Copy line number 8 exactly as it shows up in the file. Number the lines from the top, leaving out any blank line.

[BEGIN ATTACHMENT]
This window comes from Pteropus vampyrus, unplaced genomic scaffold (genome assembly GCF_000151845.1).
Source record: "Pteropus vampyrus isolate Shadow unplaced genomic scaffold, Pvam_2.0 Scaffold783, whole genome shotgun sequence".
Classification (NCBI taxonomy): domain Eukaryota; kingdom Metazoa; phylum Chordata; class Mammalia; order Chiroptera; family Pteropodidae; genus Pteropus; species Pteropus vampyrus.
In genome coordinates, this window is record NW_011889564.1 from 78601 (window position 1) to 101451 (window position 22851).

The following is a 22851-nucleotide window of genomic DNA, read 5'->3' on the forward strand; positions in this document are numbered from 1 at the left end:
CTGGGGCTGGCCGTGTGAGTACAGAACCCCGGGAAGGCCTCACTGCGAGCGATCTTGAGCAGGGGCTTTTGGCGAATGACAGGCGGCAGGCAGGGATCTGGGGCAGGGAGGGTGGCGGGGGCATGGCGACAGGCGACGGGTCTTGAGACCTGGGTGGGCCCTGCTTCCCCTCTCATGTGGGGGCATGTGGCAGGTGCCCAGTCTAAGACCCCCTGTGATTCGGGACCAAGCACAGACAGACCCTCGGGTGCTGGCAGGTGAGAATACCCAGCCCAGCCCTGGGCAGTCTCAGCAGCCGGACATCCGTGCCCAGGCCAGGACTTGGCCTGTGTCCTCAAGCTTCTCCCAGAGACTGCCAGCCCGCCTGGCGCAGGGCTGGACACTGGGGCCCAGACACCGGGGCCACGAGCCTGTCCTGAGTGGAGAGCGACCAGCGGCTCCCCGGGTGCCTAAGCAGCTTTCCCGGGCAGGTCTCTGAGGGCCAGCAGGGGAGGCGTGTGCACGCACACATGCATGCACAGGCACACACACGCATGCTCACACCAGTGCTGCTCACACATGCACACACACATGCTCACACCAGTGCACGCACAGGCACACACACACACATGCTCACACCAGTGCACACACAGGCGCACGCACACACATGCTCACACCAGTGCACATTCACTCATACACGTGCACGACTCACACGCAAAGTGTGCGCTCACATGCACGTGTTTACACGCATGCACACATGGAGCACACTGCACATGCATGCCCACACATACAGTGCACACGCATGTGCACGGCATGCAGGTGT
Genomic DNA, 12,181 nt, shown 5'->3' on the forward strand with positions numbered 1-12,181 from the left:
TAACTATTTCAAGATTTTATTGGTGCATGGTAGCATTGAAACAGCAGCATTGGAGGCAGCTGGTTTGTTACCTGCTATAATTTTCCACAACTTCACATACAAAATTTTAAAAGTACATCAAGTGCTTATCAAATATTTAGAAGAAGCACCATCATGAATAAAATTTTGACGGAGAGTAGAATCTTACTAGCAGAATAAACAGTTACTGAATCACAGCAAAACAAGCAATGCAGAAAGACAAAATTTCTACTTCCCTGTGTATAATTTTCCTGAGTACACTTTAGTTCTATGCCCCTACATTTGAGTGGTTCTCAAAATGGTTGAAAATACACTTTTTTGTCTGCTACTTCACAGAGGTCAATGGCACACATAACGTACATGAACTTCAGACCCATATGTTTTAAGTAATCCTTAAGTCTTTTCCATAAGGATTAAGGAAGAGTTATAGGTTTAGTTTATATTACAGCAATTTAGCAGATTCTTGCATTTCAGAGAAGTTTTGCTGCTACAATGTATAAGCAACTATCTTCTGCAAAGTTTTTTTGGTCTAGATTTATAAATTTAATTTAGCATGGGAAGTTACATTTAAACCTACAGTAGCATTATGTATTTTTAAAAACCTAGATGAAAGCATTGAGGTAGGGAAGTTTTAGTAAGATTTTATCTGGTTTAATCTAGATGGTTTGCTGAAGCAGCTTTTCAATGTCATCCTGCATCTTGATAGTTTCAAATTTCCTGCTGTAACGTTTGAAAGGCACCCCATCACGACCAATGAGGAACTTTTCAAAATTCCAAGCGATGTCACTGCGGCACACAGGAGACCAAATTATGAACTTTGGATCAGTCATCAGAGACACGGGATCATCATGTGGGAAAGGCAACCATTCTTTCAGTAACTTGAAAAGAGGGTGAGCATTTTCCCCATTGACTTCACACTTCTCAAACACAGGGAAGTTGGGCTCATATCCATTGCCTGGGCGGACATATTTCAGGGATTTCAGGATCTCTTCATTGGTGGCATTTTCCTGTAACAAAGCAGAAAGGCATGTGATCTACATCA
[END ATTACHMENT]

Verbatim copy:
TAACTATTTCAAGATTTTATTGGTGCATGGTAGCATTGAAACAGCAGCATTGGAGGCAGCTGGTTTGTTACCTGCTATAATTTTCCACAACTTCACATACAAAATTTTAAAAGTACATCAAGTGCTTATCAAATATTTAGAAGAAGCACCATCATGAATAAAATTTTGACGGAGAGTAGAATCTTACTAGCAGAATAAACAGTTACTGAATCACAGCAAAACAAGCAATGCAGAAAGACAAAATTTCTACTTCCCTGTGTATAATTTTCCTGAGTACACTTTAGTTCTATGCCCCTACATTTGAGTGGTTCTCAAAATGGTTGAAAATACACTTTTTTGTCTGCTACTTCACAGAGGTCAATGGCACACATAACGTACATGAACTTCAGACCCATATGTTTTAAGTAATCCTTAAGTCTTTTCCATAAGGATTAAGGAAGAGTTATAGGTTTAGTTTATATTACAGCAATTTAGCAGATTCTTGCATTTCAGAGAAGTTTTGCTGCTACAATGTATAAGCAACTATCTTCTGCAAAGTTTTTTTGGTCTAGATTTATAAATTTAATTTAGCATGGGAAGTTACATTTAAACCTACAGTAGCATTATGTATTTTTAAAAACCTAGATGAAAGCATTGAGGTAGGGAAGTTTTAGTAAGATTTTATCTGGTTTAATCTAGATGGTTTGCTGAAGCAGCTTTTCAATGTCATCCTGCATCTTGATAGTTTCAAATTTCCTGCTGTAACGTTTGAAAGGCACCCCATCACGACCAATGAGGAACTTTTCAAAATTCCAAGCGATGTCACTGCGGCACACAGGAGACCAAATTATGAACTTTGGATCAGTCATCAGAGACACGGGATCATCATGTGGGAAAGGCAACCATTCTTTCAGTAACTTGAAAAGAGGGTGAGCATTTTCCCCATTGACTTCACACTTCTCAAACACAGGGAAGTTGGGCTCATATCCATTGCCTGGGCGGACATATTTCAGGGATTTCAGGATCTCTTCATTGGTGGCATTTTCCTGTAACAAAGCAGAAAGGCATGTGATCTACATCA